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Mechanism of antimicrobials


1.     Mechanism of antimicrobials

1)     Acting on cell wall and cell membrane system.

2)     Acting on genetic material and genetic particle structure.

3)     Acting on enzymes or functional proteins.


2.     Pharmaceutical antimicrobials

     1)  Action of some major pharmaceutical antimicrobial agents.

      2) Spectrum of activity of pharmaceutical antimicrobials

 3.     Food antimicrobials

1)     Action of phenolic compounds

An antimicrobial action of phenolic compounds was related to inactivation of cellular enzymes, which depended on the rate of penetration of the substance into the cell or caused by membrane permeability changes. Increased membrane permeability is a major factor in the mechanism of antimicrobial action, where compounds may disrupt membranes and cause a loss of cellular integrity and eventual cell death. Also, the number and position of substitutions in the benzene ring of the phenolic acids and the saturated side-chain length influenced the antimicrobial potential of the phenolic acids against the different microorganisms.

Active compounds such as thymol, eugenol, and carvacrol have been shown to cause disruption of the cellular membrane, inhibition of ATPase activity, and release of intracellular ATP and other constituents of several microorganisms such as E. coli, L. monocytogenes, Lactobacillus sakei, Pseudomonas aeruginosa, Salmonella enteritidis, and S. aureus. However, it is also indicated that cinnamon oil and cinnamaldehyde produced a decrease in the intracellular ATP by ATPase activity without apparent changes on the cell membrane of E. coli, and L. monocytogenes.

2)     Action of organic acids

The key basic principle on the mode of action of organic acids on bacteria is that non-dissociated (non-ionized) organic acids can penetrate the bacteria cell wall and disrupt the normal physiology of certain types of bacteria that we call pH-sensitive, meaning that they cannot tolerate a wide internal and external pH gradient. Among those bacteria are Escherichia coli, Salmonella spp., Clostridium perfringens, Listeria monocytogenes, and Campylobacter species.

Mechanisms of action of organic acids in a bacterial cell

The left figure illustrates how the organic acids can pass through the outer membrane in Gram-negative bacteria, whereas the right figure shows how they can pass through the inner membrane in Gram-positive bacteria.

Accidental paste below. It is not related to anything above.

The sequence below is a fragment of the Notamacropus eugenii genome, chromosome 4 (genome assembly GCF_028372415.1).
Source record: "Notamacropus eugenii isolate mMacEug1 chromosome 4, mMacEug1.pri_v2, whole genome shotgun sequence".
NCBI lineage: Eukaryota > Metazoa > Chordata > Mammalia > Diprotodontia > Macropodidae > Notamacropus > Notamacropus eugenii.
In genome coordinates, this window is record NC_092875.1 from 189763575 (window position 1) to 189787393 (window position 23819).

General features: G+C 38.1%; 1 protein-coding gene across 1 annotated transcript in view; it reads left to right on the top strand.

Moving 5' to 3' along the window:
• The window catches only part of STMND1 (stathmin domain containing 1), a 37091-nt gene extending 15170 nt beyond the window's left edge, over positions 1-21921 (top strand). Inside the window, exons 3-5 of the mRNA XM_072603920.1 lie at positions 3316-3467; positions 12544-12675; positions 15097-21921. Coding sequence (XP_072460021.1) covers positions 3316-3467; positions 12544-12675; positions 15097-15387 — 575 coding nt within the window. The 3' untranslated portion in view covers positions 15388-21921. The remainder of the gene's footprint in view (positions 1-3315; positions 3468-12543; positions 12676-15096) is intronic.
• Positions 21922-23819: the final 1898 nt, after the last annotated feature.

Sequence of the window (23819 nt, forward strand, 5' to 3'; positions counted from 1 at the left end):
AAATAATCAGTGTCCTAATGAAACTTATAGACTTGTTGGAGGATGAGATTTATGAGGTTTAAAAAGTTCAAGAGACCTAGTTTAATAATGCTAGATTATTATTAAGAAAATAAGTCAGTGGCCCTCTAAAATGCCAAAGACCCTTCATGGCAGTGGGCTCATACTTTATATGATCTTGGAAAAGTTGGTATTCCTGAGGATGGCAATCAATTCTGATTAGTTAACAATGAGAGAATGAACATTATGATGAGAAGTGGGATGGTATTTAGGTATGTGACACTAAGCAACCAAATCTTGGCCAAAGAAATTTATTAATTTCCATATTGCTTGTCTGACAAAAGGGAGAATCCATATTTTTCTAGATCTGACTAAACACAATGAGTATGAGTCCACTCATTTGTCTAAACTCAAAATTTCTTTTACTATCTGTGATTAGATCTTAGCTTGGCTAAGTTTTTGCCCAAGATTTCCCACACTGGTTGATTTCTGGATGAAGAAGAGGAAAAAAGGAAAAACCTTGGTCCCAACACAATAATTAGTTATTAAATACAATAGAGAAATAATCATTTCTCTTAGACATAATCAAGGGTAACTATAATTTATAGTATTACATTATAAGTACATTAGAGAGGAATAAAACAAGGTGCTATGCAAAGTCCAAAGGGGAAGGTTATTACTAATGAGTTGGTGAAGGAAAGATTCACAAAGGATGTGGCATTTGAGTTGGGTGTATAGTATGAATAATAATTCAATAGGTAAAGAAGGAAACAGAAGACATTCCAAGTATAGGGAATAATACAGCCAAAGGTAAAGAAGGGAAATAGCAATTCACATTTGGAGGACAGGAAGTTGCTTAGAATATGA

3)     Action of essential oils

It is most likely that the antibacterial activity of the essential oils is not attributable to one specific mechanism but to action over several specific targets in the cell Iike degradation of the cell wall, damage to cytoplasmic membrane and membrane proteins, leakage contents out of the cell, coagulation of cytoplasm, and depletion of the proton motive force. It is indicated that the mode of action of essential oils is concentration dependent, indicating that low concentrations inhibit enzymes associated with energy production, while higher amounts may precipitate proteins.

Mechanisms of action of essential oils and their components in a bacterial cell

4)     Action of nisin

Nisin, a small, heat-stable antimicrobial peptide of 34 amino acids produced by Lactococcus lactis subsp. Lactis.

It has shown a narrow antimicrobial spectrum, inhibiting only Gram-positive bacteria, including Alicyclobacillus, Bacillus cereus, Brochothrix thermosphacta, Clostridium botulinum,Clostridium sporogenes, Desulfotomaculum, Enterococcus, Lactobacillus, Leuconostoc, L. monocytogenes, Micrococcus, Pediococcus, Sporolactobacillus, and Staphylococcus. On the other hand, nisin does not generally inhibit Gram-negative bacteria, yeasts, or molds. In vegetative cells the primary site of action for nisin is the cytoplasmic membrane where it forms pores, thus destroying membrane integrity, and acts as a voltagedependent polarizer. Pore formation results in depletion of proton motive force and loss of cellular ions, amino acids, and ATP.

Mechanism of action of nisin in a bacterial cell



1. Hayriye Cetin-Karaca ,Evaluation of natural antimicrobial phenolic compounds against foodborne pathogens, 2011